It's the biggest change Little League Baseball has ever seen. It may be the biggest sweeping change to a major sport in U.S. history.

Little League Baseball is requiring players to have new bats which adhere to their new USA Baseball standard for the 2018 season.

The change has been years in the making. It was first announced in 2015. Local leagues across Michigan reminded parents before last Christmas that a new baseball bat might make a good gift. Leagues have also offered players opportunities to test and purchase bats. Like it or not, the time for the big change is here.

If your kid used a bat last year, it needs to be replaced this year. The bats which meet the new requirements were not even available for purchase before the end of 2017. All eligible bats have the new USA Baseball stamp which you can see above.

The USA Baseball standard will be used in many other leagues too, but Little League is the biggest of the leagues adopting the new standard. Little League explains the change:

USA Baseball’s national member organizations believe that a wood-like performance standard will best provide for the long-term integrity of the game. However, wood is a scarce resource. The new bats will be designed to perform much like wood, where its performance will be limited to the highest performing wood.

The new bats with their wood-like performance will not hit balls as hard or far as bats used last season. USA Baseball's executive director/CEO, Paul Seiler explained, "Beginning with the launch in 2018, we will take another step forward in making our game more uniform at the youth level and ensuring the long-term integrity of the game."

Keeping the game at a uniform level is important. Anyone involved with Little League baseball over the last several years has seen the wide range of bats available in stores and at fields, and the high prices that went with the higher performing bats. The new standard won't save anyone any money in the short term, but it could help to keep the playing field more level and lower the advantage a more expensive bat might have. Time will tell.

Do you really have to get a new bat?

Little League says umpires are required to make sure bats meet the new standard, but it's easy to see how that might not be enforced. This has been a problem in some leagues in prior seasons with kids using illegal big barrel bats. In past seasons, players would sometimes come to the field with two bats, waiting to see if the umpire that day would inspect bats and enforce the rules. It's one thing for a kid to want to use their favorite bat which happens to be illegal some leagues, it's another thing for a parent or coach to knowingly allow them to try to get away with it. The big barrel bats are allowed in many travel league tournaments and in some leagues for older kids.

The new standard will mean nothing but wasted money if umpires don't inspect bats and enforce the rules.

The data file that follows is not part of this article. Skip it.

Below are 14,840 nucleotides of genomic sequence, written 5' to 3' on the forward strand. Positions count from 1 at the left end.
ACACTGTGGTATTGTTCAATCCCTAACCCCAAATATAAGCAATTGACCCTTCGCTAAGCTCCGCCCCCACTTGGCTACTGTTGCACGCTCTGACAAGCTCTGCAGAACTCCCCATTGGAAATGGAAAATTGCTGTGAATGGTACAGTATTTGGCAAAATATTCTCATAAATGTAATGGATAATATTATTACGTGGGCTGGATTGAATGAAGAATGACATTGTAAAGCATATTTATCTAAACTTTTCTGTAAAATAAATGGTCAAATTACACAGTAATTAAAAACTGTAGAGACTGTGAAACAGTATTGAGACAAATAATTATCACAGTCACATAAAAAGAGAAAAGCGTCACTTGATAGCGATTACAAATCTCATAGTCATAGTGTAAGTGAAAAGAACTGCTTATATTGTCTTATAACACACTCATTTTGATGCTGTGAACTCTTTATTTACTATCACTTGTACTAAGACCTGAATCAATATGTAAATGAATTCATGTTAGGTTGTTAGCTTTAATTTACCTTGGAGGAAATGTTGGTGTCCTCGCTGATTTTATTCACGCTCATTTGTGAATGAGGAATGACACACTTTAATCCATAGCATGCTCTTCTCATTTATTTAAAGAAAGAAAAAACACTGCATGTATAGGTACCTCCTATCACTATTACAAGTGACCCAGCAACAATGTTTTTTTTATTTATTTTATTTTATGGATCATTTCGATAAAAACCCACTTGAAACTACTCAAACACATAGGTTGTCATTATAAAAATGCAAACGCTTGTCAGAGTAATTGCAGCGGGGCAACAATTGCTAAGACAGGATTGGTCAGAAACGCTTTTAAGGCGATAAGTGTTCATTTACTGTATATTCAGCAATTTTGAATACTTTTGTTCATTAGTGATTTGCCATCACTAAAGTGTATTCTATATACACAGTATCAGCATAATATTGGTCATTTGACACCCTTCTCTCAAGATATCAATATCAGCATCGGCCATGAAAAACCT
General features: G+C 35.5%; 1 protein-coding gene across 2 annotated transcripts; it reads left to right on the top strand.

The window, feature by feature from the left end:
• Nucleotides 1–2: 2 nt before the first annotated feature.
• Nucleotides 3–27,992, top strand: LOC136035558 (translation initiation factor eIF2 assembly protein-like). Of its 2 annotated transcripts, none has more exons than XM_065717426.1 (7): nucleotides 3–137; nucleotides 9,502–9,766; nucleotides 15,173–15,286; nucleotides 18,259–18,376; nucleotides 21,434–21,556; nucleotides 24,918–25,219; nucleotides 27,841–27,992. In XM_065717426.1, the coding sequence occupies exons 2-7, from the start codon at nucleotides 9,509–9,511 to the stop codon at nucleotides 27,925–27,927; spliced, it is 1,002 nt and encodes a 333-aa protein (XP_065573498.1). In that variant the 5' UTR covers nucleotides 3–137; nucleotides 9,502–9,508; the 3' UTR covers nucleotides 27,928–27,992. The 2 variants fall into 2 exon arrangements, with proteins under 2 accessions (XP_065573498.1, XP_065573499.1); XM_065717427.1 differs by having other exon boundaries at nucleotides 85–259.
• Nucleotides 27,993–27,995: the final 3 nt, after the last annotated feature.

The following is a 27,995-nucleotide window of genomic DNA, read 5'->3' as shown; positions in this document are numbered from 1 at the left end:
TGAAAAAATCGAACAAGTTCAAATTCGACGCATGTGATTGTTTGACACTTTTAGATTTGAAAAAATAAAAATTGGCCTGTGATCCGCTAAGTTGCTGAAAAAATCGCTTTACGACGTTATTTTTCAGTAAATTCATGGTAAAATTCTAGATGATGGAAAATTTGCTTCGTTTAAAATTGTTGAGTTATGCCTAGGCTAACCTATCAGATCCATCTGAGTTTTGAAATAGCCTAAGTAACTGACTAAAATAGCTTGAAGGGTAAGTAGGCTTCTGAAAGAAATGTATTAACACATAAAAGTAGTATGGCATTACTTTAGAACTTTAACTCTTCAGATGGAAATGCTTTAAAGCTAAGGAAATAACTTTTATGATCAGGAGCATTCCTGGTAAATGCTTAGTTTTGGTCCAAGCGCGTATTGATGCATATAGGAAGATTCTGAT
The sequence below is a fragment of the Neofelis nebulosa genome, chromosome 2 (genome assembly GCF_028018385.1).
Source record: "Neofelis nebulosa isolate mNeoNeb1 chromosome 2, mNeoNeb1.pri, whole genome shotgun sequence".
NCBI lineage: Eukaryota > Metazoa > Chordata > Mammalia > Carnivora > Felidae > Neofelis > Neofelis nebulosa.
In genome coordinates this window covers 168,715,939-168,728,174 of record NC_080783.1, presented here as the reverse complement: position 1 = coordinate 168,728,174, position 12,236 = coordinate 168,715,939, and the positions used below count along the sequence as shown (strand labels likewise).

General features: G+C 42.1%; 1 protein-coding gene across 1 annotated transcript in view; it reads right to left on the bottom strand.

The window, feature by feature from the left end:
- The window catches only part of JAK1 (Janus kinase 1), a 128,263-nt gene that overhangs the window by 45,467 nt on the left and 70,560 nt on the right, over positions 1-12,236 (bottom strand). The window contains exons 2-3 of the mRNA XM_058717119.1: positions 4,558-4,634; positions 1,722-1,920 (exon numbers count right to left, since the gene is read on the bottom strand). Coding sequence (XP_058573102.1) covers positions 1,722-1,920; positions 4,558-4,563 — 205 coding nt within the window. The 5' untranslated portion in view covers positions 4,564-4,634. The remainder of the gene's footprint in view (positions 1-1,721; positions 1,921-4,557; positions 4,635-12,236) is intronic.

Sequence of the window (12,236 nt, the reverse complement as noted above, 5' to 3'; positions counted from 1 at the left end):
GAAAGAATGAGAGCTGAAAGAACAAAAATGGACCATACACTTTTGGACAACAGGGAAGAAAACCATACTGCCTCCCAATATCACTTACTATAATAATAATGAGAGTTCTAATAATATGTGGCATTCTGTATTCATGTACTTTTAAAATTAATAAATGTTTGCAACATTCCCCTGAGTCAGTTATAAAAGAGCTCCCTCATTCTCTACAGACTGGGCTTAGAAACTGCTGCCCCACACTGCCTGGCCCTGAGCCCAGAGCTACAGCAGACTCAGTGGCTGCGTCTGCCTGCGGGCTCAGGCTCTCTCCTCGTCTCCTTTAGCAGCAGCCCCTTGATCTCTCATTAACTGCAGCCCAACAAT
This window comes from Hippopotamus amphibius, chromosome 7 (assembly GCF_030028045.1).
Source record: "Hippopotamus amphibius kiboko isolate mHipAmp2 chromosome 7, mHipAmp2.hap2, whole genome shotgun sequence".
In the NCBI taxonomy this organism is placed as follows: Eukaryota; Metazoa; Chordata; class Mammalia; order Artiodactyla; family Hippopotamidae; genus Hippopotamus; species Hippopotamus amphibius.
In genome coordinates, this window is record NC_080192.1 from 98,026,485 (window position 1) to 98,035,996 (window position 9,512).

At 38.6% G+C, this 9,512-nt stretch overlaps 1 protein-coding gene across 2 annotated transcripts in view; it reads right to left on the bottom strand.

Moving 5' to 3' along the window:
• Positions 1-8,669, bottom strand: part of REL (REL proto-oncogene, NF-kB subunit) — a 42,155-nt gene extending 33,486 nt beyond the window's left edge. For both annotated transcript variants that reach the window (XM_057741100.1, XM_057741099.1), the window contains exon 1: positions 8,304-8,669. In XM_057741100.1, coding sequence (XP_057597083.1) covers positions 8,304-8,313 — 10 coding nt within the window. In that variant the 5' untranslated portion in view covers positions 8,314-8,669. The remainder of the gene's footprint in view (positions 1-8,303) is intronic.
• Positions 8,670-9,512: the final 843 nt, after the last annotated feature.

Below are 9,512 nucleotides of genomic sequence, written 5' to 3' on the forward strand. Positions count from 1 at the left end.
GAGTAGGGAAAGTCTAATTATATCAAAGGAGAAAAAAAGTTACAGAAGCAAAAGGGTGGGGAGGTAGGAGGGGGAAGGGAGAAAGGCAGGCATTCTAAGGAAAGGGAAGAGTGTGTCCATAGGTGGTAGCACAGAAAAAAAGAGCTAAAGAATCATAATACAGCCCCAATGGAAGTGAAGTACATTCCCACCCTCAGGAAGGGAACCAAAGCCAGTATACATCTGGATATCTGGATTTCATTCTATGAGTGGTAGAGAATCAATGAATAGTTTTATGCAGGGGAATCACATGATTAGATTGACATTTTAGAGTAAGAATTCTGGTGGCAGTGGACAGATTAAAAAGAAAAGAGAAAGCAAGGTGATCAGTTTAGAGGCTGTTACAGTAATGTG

Little League offered local leagues the opportunity to apply for grants to purchase new bats for teams to share. The grant deadline has passed. If your kid has a new USA Baseball standard bat, expect that some other players on your team will not have a bat and some parents and players to be appreciative if you offer to share yours.

Little League has found a bit of a middle ground as far a barrel size goes. Last year's barrel limit for most was 2 1/4 inches. The USA Baseball standard raises the size limit to 2 5/8 inches. It may not seem like much, but it can be. Bats with 2 3/4 inch barrels remain illegal.

Rules differ for softball players and older baseball players. Here's a review from Little League:

As of January 1, 2018, the new USA Baseball Bat Standard was implemented. USABat Standard bats must be used in the Little League Major Baseball Division and below. Either USABat Standard bats or BBCOR bats must be used at the Intermediate (50/70) Baseball and Junior League Baseball Divisions. At the Senior League Baseball Division, all bats must be meet the BBCOR standard. Little League-approved baseball bats that were approved for use for the 2017 season will no longer be acceptable for use in any Little League game or activity as of January 1, 2018. These changes only affect baseball divisions and don’t affect any divisions of softball.

USA Baseball also specifically says safety is not the reason for the change.

In the long run, simplifying which bats are allowed will eliminate some confusion and be good for the game. It will also be good to level the playing field of bat performance. For those planning to be involved in baseball for the long term it makes more sense. It's the kids and families who are on the borderline deciding whether they'd like to try the sport or not that might be turned off by an added expense. This is where league-provided bats and bat sharing become important.

If you're not confused yet, you can see age-by-age bat rules and a full list of approved bats.

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